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Data Collection: Practical Application

The Issue
In order to be successful in class, students must have a strong knowledge and understanding of what is taught throughout the school year. The question then becomes, how can teachers and administrators promote individual student achievement and progress? To answer this question, one must take into consideration all students are different and therefore display various learning style preferences. Putting an initial focus on learning styles of students through the administering of a learning style assessment allows teachers potentially greater understanding of how children in their charge best comprehend information. The results of the assessment can then be used to enhance curricula and help cater to the needs of all students equally.
Data Collection Plan or Improvement
In this study, students were asked to complete the Memletics Learning Style Inventory questionnaire (2004) to determine their preferred learning style. Students received scores identifying learning style preferences with a score of 20 indicating the highest preference for a particular category and 1 representing the lowest. The categories in the inventory are visual, verbal, aural, solitary, logical, physical and social. Data collected was then used by the Instructor to aid understanding of learning style preferences for each student.
Another interesting aspect to this data collection is the potential for personality typing. This may yield a prediction as to the type of personalities, which are most likely to be successful in class. A 45-question assessment identifying core motives, (Hartman Communications, 2004) may be warranted. Core motives are identified by a color code scheme where red (power), blue (intimacy), white (peace), and yellow (fun), are used as indicators, (Hartman Communications, 2004). Data collection of the Memletics Learning Style Inventory and the Hartman questionnaire may give an instructor more information to aid in a successful outcome to curricular engagement.
Method
This study has been conducted over the last year, with base data gathered in the spring semester 2006, establishing the control group, which posed a 38.46% promotion rate and receiving no implementation of the LSI or curricular adjustment. The information from the fall semester 2006 reflects implementation of the LSI for study and became the experimental group. Initial outcome of the intervention strategy shows a promotional rate increase to 82.35% (Eberwein, 2006). Final postulations to this intervention strategy are to be posted at a later date when several more semester classes’ data are collected adding greater validity to the study.
Instrument Reliability and Validity
Using Memletics LSI can help curricular programming and test scores, thus aiding schools to maintain funding. LSI type determiners can be used to help fine-tune any classroom setting whether professional or educational. Recognizing and understanding learning styles can enhance developmental techniques helping individuals learn and teach more effectively.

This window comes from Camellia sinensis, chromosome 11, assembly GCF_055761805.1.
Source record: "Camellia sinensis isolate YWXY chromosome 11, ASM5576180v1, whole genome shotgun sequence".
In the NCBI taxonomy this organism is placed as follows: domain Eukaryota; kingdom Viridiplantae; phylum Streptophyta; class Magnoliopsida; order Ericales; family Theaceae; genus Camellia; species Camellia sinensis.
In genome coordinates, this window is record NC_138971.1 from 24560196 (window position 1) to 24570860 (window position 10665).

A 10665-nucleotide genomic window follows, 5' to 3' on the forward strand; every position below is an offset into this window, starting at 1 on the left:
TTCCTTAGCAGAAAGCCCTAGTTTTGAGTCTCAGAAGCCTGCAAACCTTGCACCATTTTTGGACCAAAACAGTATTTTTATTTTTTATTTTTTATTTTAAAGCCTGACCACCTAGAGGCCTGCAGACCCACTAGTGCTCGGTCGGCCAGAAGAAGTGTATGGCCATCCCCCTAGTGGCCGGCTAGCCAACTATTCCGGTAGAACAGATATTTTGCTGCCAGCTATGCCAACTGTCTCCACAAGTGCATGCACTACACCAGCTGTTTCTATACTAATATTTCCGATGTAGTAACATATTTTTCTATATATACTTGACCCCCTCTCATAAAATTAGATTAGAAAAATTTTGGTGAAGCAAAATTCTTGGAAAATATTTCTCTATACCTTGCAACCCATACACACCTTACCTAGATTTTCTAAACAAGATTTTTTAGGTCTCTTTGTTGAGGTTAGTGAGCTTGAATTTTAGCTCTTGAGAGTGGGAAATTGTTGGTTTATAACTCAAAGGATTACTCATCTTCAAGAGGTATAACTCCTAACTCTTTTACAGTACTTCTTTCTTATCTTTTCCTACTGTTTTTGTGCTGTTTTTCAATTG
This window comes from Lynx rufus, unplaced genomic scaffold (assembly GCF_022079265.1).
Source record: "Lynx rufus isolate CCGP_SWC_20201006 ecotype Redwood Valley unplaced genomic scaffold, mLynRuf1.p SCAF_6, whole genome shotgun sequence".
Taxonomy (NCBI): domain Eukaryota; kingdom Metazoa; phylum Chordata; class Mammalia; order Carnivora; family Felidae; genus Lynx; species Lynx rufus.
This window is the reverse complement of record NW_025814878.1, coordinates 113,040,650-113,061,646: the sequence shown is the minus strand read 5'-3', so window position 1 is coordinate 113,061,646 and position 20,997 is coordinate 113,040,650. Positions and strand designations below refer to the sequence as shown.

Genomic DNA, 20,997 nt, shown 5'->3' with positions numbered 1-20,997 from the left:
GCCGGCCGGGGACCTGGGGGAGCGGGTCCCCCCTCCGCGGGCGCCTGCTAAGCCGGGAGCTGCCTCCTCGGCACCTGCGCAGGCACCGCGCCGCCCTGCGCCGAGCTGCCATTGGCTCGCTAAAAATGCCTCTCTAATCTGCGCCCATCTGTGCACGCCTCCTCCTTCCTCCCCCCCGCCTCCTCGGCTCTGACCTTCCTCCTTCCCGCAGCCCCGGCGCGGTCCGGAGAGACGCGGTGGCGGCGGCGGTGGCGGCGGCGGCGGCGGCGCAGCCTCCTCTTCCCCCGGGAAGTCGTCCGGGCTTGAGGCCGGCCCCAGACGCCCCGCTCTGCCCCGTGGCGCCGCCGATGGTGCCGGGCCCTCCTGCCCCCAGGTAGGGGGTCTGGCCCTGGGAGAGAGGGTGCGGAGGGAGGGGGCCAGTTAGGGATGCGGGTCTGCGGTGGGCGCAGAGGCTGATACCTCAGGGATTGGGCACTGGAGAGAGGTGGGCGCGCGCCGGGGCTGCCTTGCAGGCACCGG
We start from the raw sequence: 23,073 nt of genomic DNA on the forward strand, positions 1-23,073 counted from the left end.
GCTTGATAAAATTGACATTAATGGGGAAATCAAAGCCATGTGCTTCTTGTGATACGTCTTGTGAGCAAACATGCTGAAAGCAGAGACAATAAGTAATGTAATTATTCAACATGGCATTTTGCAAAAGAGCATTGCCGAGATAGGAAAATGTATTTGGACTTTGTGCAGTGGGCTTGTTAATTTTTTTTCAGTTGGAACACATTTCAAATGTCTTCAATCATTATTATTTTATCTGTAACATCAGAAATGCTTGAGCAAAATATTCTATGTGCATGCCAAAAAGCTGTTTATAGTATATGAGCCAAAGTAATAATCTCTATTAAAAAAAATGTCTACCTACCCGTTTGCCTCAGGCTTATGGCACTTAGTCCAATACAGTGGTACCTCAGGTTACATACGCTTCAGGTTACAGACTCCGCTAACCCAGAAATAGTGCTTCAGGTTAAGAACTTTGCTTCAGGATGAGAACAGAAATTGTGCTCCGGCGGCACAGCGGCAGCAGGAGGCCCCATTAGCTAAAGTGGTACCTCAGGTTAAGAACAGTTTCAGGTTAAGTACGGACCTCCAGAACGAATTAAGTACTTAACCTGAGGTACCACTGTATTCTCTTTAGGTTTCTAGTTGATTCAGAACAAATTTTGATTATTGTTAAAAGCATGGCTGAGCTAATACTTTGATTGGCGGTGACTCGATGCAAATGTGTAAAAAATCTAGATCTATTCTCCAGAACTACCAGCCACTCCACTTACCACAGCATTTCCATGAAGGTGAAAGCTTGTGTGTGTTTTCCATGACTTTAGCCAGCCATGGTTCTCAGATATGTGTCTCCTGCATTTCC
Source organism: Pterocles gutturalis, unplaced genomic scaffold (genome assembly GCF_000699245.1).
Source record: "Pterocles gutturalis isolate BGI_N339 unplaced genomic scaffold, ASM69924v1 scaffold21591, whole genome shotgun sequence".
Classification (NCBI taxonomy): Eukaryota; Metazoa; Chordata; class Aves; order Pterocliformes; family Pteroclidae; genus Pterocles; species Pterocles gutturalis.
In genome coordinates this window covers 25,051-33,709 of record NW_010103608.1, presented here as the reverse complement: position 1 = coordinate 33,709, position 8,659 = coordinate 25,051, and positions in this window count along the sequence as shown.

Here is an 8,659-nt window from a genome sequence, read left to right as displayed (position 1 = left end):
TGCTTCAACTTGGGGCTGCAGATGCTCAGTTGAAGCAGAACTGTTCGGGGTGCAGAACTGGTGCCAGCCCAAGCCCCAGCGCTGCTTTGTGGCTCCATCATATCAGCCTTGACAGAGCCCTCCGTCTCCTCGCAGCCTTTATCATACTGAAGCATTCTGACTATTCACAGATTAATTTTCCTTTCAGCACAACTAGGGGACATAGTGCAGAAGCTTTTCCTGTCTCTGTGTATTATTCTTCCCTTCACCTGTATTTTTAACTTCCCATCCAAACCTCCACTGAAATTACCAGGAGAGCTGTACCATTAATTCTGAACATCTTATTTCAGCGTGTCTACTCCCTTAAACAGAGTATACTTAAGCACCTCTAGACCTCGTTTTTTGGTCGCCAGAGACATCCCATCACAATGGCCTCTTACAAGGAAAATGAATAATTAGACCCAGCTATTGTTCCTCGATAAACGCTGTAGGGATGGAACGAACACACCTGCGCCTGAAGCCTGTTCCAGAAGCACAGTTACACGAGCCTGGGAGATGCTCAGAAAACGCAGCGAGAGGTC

As noted in the previous section, the promotion rate for students increased approximately 44% after implementation of curricular modifications in accordance with the LSI data. This rather significant improvement would attest to the reliability of the LSI. Use of the LSI with future classes will provide additional data as to the validity and reliability of the instrument.
Conclusion
As noted, Team A evaluated this study for potential recommendations with the purpose of fine-tuning data collection methods thus enhancing future usage and potential cross-discipline inferences for implementation. Recommendation is forwarded referencing the Memletics Learning Style Inventory to educators, as the inventory appears valid and reliable in determining learning style preferences. Supposition can also be forwarded that implementation of the LSI increases awareness of the different types of techniques used to increase student learning. This could be an invaluable classroom tool in helping students meet the standards set by the No Child Left Behind Act (DOE, 2003) and could give students the academic edge they need to succeed in any academic endeavors.
References

Advantage.com 2004. Memletics Learning Style Inventory
Questionnaire. Retrieved August 16, 2006, from
www.learning-styles-online.com.
Eberwein, D. (2006, December 14). Potential practical application paper subject [Msg 1]. Message posted to http://classroom.phoenix.edu/afm204/secure/view-thread.jspa?threadID=140...
Hartman Communications, (2004). The color code. Retrieved
December 16, 2006, from http://www.thecolorcode.com.
U.S. Department of Education (2003, August). Fact Sheet on the Major Provisions of the Conference Report to H.R. 1, the No Child Left Behind Act. Retrieved December 16, 2006, from http://www.ed.gov/nclb/overview/intro/factsheet.html.